You can find this review in full at GBAtemp.net:
Fighting games are not my forte; if you’ve ever read any of my press event writeups, you’d know this. While I can often see the appeal, the reliance on swift and complex input patterns, combined with the hours of practise required to really start having fun with others; really it just isn’t for me. It’s a genre I can appreciate from afar, and I’m happy with that relationship. Enter SNK Heroines: Tag Team Frenzy—SNK’s latest in a long line of fighters, and their debut title for the Nintendo Switch. What particularly caught my eye in the advertising was its focus on one button combos and accessibility, so here I am as a relative newcomer to the genre to see just how accessible a title it is.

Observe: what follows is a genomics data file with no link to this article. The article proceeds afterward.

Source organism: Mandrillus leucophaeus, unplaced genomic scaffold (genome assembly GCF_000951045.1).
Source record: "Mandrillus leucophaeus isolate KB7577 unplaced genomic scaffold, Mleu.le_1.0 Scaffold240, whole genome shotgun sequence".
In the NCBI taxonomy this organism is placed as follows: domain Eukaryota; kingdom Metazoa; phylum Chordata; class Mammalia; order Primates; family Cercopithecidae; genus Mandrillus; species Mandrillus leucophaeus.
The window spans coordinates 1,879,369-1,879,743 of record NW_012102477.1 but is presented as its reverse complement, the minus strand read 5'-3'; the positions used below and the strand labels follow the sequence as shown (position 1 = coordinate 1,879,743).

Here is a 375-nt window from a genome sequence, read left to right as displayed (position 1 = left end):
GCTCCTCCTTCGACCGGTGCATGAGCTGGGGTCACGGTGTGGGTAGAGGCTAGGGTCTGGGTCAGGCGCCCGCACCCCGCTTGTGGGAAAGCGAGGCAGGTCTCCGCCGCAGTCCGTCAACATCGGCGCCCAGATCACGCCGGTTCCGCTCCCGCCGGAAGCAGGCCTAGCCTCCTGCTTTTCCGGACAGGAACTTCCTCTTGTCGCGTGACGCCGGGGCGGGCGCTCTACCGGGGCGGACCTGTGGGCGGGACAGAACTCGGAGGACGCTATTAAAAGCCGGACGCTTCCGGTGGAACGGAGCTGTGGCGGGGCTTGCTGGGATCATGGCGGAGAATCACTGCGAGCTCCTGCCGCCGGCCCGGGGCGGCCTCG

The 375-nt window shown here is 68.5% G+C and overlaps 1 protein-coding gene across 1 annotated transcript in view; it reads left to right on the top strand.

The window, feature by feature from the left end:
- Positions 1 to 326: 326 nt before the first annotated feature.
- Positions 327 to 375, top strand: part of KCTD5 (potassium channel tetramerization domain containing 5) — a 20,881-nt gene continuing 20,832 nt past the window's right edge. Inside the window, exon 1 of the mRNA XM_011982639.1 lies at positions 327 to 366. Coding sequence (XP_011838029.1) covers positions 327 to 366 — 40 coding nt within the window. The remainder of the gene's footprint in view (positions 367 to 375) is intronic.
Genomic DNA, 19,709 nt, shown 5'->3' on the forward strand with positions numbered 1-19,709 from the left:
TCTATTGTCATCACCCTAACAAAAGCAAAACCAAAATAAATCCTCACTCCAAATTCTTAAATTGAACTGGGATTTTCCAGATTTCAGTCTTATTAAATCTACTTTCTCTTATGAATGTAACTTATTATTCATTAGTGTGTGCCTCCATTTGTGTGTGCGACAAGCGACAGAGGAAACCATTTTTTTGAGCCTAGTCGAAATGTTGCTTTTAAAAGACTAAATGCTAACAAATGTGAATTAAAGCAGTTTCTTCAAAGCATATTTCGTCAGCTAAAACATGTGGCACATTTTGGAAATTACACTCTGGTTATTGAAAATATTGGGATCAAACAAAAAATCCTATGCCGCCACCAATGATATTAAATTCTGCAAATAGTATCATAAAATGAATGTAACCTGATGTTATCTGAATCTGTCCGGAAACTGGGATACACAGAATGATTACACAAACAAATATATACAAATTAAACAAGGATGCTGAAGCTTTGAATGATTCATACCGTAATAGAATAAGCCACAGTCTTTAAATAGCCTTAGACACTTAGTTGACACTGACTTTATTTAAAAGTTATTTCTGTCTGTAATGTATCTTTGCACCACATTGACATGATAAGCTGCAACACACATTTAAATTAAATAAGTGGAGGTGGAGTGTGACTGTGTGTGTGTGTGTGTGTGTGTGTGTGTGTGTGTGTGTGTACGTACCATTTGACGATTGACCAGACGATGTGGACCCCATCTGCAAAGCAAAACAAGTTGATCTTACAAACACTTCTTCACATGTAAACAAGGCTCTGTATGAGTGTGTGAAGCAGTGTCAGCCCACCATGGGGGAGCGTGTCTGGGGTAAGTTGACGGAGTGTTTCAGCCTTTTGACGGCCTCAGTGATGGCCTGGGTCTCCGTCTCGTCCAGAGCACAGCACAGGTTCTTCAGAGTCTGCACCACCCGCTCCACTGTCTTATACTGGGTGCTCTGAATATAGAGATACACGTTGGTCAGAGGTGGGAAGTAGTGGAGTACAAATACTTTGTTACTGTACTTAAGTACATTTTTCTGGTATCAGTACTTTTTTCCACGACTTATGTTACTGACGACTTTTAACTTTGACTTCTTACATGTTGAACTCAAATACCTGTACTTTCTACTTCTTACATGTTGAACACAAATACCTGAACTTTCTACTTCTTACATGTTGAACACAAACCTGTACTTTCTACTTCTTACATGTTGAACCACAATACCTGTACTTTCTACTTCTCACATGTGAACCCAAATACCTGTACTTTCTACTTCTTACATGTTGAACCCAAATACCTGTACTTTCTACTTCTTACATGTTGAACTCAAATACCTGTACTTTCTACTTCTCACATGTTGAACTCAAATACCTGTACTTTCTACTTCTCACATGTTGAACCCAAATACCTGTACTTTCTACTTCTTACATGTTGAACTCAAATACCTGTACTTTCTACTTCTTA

Before I can so much as talk about the gameplay, the elephant in the room should be addressed. Where I say elephant, I of course mean the scantily dressed women cherrypicked from SNK’s rich history. The plot has these women placed in an occult manor and told to fight one another for their freedom. The manor itself is its own pocket dimension, and the fear of these fighters is to be used to bring it into the real world. As you progress through each fight, you get a short cutscene of those you’ve defeated being engulfed by sand, or simply lamenting in shadows; all this leading to the penultimate fight with the evil hooded pervert. I’ll give it some credit in coming up with such a crazy idea, but I find myself disappointed to see just how little effort has gone into fleshing it out. Why are they wearing such revealing clothes? Why these women in particular? Who is the hooded pervert? Why is his manor in another dimension? Why should I care about any of this? Even where the game did something good like adding unique cutscenes depending on which two fighters you picked, it falls short; these interactions feeling so stale and lacking in chemistry. The game tries to use its design and target demographic to put across a story of cheap laughs and miscellaneous sexualisation, but that’s really all it is. It’s a shame honestly, I love the freedoms a game like this has to put across something wild and absurd, but SNK Heroines just ends up coming across as lazy.